When it’s time to create a website, many authors aren’t sure what they should include—so they go above and beyond what’s really necessary. If you’re new to the idea of website design, you might think adding more-more-more is the best way to get your money’s worth. But at Web Design Relief, we know you don’t need to use all the bells and whistles to build an engaging, professional, and functional author website. In fact, focusing on clean and uncluttered design is the best thing to do when building a strong online author platform.
Here are some so-called author website must-haves vs. what you actually need:
Website so-called must-have: A costly, professional headshot from the lead photographer at Vanity Fair.
What writers actually need: A clear, good DIY headshot that could easily be snapped with a cell phone, tablet, or by your camera-savvy best friend. Play with the filters. Adjust the lighting and exposure. Wear something that defines your style. A combination of soft, natural light and well-chosen clothing can be an affordable alternative to an expensive portrait. So “say cheese” and learn how to take your own headshot!
Website so-called must-have: A complex, fancy concept with many moving parts.
What writers actually need: A homepage call to action that gets results. Successful websites are designed with clarity and ease of navigation in mind. This doesn’t mean your author website can’t be intriguing or eye-catching. But rather than focusing on flashy effects, put your most important content front and center. Make it easy for your visitors to move around on your website by providing links or buttons to buy your book, read your portfolio, or sign up for your mailing list.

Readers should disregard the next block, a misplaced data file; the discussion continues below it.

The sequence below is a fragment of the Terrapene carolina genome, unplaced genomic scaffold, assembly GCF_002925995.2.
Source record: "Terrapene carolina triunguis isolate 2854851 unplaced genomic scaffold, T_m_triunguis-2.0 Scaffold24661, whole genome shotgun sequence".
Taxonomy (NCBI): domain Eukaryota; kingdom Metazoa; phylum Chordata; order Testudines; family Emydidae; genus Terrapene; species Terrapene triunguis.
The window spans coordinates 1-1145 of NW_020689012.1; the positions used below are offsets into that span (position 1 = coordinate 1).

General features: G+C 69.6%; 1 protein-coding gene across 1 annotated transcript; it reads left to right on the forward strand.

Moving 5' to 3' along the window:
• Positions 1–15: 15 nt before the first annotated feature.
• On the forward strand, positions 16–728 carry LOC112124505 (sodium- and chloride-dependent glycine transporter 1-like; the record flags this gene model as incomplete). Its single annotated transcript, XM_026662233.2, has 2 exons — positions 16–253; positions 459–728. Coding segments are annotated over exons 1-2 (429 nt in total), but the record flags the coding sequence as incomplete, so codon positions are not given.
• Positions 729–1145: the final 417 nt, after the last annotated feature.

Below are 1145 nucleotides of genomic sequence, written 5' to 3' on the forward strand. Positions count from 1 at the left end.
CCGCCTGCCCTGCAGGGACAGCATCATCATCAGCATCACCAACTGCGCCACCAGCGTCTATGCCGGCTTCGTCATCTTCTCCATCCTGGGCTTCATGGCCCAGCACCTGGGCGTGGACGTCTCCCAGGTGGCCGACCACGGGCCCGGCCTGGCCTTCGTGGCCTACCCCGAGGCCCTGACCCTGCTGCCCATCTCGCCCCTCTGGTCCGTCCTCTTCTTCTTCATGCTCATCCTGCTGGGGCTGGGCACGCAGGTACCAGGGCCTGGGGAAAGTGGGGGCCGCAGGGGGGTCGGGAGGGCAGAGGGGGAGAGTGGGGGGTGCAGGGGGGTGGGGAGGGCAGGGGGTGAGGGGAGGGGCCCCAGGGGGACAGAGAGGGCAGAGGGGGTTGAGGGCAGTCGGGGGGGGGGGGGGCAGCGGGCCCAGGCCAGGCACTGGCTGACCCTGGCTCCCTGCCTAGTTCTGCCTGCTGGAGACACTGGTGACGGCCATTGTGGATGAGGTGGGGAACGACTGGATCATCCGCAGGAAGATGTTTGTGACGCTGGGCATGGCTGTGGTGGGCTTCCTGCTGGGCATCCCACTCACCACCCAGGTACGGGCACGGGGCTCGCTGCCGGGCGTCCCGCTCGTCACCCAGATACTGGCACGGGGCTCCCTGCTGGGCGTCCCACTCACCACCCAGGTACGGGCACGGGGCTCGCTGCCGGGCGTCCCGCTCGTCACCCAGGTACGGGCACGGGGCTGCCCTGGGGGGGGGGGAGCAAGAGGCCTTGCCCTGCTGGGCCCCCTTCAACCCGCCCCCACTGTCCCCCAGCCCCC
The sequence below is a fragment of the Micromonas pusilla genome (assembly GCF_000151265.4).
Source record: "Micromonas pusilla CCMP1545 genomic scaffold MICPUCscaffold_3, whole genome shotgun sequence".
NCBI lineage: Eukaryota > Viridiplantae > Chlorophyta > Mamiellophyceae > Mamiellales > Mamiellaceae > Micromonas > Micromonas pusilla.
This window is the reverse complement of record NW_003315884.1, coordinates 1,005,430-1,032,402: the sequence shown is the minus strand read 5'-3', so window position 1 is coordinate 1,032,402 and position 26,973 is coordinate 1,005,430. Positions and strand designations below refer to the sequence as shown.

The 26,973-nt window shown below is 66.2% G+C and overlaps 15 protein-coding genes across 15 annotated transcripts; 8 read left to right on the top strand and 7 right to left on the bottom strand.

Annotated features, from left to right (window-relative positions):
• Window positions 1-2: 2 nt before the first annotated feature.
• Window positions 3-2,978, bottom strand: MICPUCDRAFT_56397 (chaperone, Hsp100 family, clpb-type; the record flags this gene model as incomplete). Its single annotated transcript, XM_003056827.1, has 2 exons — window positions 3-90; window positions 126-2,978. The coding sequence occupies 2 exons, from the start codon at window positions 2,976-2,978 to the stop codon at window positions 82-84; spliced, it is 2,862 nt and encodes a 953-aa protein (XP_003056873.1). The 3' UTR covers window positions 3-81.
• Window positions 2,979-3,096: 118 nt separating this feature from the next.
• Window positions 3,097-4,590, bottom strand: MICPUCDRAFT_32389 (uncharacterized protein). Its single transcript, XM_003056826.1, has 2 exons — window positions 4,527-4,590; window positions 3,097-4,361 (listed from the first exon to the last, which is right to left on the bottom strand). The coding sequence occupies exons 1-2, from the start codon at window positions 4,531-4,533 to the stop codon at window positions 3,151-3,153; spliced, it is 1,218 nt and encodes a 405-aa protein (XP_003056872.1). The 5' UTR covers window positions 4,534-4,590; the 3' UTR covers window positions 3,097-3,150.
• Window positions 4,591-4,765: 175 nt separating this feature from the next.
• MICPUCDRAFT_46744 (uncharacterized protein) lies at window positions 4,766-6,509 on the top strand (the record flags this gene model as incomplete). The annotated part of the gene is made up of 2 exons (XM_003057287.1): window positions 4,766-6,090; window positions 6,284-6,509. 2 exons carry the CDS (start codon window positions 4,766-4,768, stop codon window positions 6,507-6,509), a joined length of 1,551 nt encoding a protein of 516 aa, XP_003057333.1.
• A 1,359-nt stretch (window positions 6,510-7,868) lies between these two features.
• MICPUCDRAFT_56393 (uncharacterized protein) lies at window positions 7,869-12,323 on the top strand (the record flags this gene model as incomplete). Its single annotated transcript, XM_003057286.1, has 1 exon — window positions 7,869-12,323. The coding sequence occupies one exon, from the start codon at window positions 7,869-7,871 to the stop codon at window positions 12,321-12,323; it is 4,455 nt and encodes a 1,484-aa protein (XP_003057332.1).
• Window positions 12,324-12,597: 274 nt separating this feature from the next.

Website so-called must-have: A page for every single publication credit you have.
What writers actually need: One page with a list of your publications. It’s very unlikely anyone will make an effort to scroll through multiple pages to see your published works. Consolidate your publication history into a single, essential page with external links to read or preview your writing.
Website so-called must-have: A forum, instant messaging, and a visible snail mail address.
What writers actually need: A dedicated contact form. When you have one safe point of contact for your visitors, it will limit confusion and increase the odds of getting—and reading—messages from fans, editors, or agents. It also protects your personal information.
Website so-called must-have: As many buttons and links as possible (aka the infamous bells and whistles).
What writers actually need: Social media and Buy Now buttons. A button is a very powerful design element, so save it for something you really want to direct your visitors to do—like purchase your work and connect and share your content on social media. Use hyperlinks for any other content you want to steer visitors to.
Website so-called must-have: Elaborate aesthetics and elements.
What writers actually need: An easy-to-navigate and mobile-optimized design. You may think having a website that looks like a piece of art in a museum will impress your visitors, but functionality and professional standards are what will keep your audience coming back for more. Web visitors will quickly bounce off your site if they can’t figure out how to find what they’re looking for, or if your author website looks all wonky on a mobile device.
Website so-called must-have: A cybersecurity team.
What writers actually need: A good hosting provider. While you don’t need the CIA to keep your website and Internet visitors safe, a good host is one of the best ways to secure your website. What makes a good web host? One that performs regular site backups and software updates, just like the tech experts at Web Design Relief’s hosting service!
It can be easy to break the bank and go overboard with your website. Remember, for a professional-looking, high-performance author website: Less is more! Find more budget-friendly website tips here!